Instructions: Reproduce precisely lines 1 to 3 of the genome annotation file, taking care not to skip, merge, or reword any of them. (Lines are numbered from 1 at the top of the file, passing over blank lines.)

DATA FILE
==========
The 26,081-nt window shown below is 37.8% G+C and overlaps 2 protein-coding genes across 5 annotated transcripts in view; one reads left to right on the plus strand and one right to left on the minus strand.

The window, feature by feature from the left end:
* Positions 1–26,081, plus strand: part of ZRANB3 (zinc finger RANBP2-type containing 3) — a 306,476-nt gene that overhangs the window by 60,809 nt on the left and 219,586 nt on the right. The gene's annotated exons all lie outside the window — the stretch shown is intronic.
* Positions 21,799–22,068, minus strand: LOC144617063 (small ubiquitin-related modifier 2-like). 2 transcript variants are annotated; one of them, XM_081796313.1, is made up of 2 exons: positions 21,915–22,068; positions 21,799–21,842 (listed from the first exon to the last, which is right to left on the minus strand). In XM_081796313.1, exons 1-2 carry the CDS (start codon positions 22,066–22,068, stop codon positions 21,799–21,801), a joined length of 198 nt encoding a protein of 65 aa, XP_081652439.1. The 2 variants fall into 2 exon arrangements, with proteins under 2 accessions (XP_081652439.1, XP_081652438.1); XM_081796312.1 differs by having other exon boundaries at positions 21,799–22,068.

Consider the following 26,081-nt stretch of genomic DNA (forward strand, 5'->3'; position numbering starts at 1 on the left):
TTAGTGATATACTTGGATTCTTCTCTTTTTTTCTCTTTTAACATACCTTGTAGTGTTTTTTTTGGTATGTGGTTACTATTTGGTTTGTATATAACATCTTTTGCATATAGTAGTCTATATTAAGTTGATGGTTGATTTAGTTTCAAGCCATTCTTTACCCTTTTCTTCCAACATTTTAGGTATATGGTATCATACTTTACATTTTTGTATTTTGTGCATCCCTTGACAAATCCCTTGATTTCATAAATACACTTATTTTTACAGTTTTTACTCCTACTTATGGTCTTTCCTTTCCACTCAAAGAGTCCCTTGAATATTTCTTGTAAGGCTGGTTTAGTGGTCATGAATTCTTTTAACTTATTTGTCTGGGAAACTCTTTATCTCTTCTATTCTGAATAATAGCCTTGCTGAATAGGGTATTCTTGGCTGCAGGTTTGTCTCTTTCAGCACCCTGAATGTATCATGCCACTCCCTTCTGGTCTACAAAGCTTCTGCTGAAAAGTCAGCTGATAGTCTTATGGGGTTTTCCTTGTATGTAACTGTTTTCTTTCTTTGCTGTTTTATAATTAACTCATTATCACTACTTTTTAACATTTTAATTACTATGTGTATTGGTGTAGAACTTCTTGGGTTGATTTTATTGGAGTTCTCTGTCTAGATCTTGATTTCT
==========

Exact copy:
The 26,081-nt window shown below is 37.8% G+C and overlaps 2 protein-coding genes across 5 annotated transcripts in view; one reads left to right on the plus strand and one right to left on the minus strand.

The window, feature by feature from the left end:
* Positions 1–26,081, plus strand: part of ZRANB3 (zinc finger RANBP2-type containing 3) — a 306,476-nt gene that overhangs the window by 60,809 nt on the left and 219,586 nt on the right. The gene's annotated exons all lie outside the window — the stretch shown is intronic.